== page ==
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Outsourcing memory and wired for distraction

If you are scanning this article—stop—you need to read it. Not because I am important, but because your mind matters!

Over the last few years I have had a minor, but growing, niggle about my ability to remember and make connections with clarity and sharpness. Was it simply growing older, or the impact of several general anaesthetics in a short space of time, or was it something else?

I began to suspect my use of the internet/computer/email/facebook was contributing to a disconnectedness and fragmentedness in my own thinking. I would be working at something at my desk, and after a few minutes reading, I’d look up and check my email, follow a link, and then return to reading.

I read a little (Tim Challies’ book, The Next Story) and found that we were indeed rewiring our minds for distraction—consider how often you check your phone—there has been no alert, but we check nonetheless—mid sentence or in the middle of another task.

But there is more to it than simply distraction. I found I was less able to remember what I had read, but was able to remember where to find it—eg. “I read about that recently in such and such a book. It was […]

Podcast Recommendation: Christopher Watkin on Jacques Derrida

Usually Austin does the podcast reviews around here. Also, philosophy is far from my strong suit. So I am not recommending the following to usurp Austin’s place or try to show you how smart I am. I just want to recommend a podcast outside my typical reading or listening disciplines that I recently enjoyed.

Reformed Forum conducted a three-part interview with Christopher Watkin on the influential French philosopher Jacques Derrida, who is one of the fathers of postmodernistic thought and is perhaps most known for formulating what became known as deconstruction. Dr. Watkin, a Reformed believer, was fascinating to listen to because of the depth of knowledge he has of Derrida and the way he was able to explain Derrida’s thought to those unfamiliar with his writings (all done with politeness and a beautiful accent, I might add!). But what really drew me was how Watkin critiqued Derrida in a gracious way that showed his brilliance yet also revealed his shortcomings under the light of Scripture. He was able to describe Derrida’s points of contact with truth and reality yet describe how they veered away from the revelation of the Triune God.  For me, it not only taught me lessons in philosophy but how to engage unbelief in a winsome […]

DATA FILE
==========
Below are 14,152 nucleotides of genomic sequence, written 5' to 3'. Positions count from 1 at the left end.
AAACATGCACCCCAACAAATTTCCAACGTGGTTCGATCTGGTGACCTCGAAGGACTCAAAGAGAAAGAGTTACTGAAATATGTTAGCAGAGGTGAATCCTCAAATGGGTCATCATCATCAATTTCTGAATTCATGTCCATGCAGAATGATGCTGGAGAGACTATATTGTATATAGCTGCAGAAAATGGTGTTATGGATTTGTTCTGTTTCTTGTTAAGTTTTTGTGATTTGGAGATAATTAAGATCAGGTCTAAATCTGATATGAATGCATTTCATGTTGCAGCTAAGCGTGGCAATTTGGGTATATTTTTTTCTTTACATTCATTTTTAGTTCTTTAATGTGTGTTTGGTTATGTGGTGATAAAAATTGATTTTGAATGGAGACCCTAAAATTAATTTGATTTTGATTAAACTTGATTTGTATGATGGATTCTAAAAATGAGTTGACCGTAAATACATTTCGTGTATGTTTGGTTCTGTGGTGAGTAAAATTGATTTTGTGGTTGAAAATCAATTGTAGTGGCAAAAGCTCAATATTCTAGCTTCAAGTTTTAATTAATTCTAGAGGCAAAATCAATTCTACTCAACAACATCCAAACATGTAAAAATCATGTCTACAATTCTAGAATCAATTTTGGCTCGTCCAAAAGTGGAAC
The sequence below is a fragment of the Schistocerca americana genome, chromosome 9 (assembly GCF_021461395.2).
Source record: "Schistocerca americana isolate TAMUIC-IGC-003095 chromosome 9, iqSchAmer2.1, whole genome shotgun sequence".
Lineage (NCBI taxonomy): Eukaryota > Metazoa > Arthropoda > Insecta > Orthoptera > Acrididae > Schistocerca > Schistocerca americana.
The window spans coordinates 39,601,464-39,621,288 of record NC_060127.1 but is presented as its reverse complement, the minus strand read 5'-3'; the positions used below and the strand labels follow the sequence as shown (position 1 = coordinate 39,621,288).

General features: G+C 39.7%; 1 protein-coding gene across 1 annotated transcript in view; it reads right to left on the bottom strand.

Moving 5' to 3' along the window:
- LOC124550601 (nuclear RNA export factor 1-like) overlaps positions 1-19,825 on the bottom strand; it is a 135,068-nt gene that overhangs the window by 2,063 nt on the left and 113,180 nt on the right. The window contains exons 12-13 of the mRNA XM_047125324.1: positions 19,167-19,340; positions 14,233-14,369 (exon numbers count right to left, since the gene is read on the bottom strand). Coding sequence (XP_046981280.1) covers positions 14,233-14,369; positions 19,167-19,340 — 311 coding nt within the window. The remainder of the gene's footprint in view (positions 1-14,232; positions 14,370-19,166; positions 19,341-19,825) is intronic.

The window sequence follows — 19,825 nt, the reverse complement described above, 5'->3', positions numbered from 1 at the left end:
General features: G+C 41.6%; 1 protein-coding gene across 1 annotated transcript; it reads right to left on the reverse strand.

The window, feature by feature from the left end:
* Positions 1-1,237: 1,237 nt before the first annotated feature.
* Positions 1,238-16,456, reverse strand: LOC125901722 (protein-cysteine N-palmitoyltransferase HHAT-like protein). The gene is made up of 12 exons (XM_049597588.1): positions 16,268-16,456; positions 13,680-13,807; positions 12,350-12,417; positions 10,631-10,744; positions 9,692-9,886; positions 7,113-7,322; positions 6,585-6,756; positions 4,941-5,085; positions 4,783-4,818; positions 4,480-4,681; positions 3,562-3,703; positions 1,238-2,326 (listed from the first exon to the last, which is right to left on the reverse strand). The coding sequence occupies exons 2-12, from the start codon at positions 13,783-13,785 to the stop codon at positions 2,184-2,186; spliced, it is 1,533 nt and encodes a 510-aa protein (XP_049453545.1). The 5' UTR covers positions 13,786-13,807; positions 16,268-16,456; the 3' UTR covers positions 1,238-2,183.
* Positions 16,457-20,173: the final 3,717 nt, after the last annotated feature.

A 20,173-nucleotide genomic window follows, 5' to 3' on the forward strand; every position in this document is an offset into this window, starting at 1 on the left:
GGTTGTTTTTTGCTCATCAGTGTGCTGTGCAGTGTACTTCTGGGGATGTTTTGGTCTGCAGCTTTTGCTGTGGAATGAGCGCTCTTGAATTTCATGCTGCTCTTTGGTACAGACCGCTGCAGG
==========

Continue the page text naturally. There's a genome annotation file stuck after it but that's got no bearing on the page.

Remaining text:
Of Burner Phones and Busy Lives: Making the Best Use of Time

A couple of weeks ago I walked into a cell phone store and said,  “I would like to trade in my iPhone 6 for a dumb phone.” Puzzled, the clerk asked why I would do such a thing. I told him I longed for the simplicity of the 2000s. The look of puzzlement continued as I described why I only wanted talk and text: I am tired of the media access on my phone. It’s a time vacuum.

He consulted with another employee and then informed me that they no longer sold dumb phones and said I would have to buy a “burner phone” to avoid media. I could try CVS or Target. All phone plans now carry a media charge; it cannot be avoided.

I went home disappointed, but as a small victory in the media-fatigue battle I deleted my Facebook app. I love you all, but you don’t need to join me on coffee dates with my wife and you don’t need to accompany me to the park with my children. I don’t need to see your vacation pics while I’m waiting for the light to change. There are better ways for me to use my time.

The Apostle Paul, writing to the church in Ephesus, gives a […]

Browse Worthy: Help for Living in this Digital Age

From the “Twitter Wars” between presidential candidates down to trying to talk with a family member looking at a screen, we all need help in processing the content, protecting our families, and being productive in this digital age. Here are a few links and resources to that end.

Can I Ask a Dumb Question?

Tim Challies offers wise counsel about not joining the latest Twitter mob when people are merely being dumb rather than malicious on social media. “Social media shaming is a new force for justice, a means of shaming an offender into silence or repentance…The problem is that the response we bring against the worst malevolence can also be the response we bring against those who say or do things that are merely dumb. We can mete out the same punishment as a response to two very different offenses.”

WTAE Fires Wendy Bell

As if to make Tim’s point above, an award-winning local journalist here in Pittsburgh created a firestorm over comments she made about African Americans following the horrific shootings that left six people dead. Though certainly dumb and insensitive at points, Bell did seem to be awkwardly trying to address a real problem and did apologize for her comments. However, it […]

Answering Jihad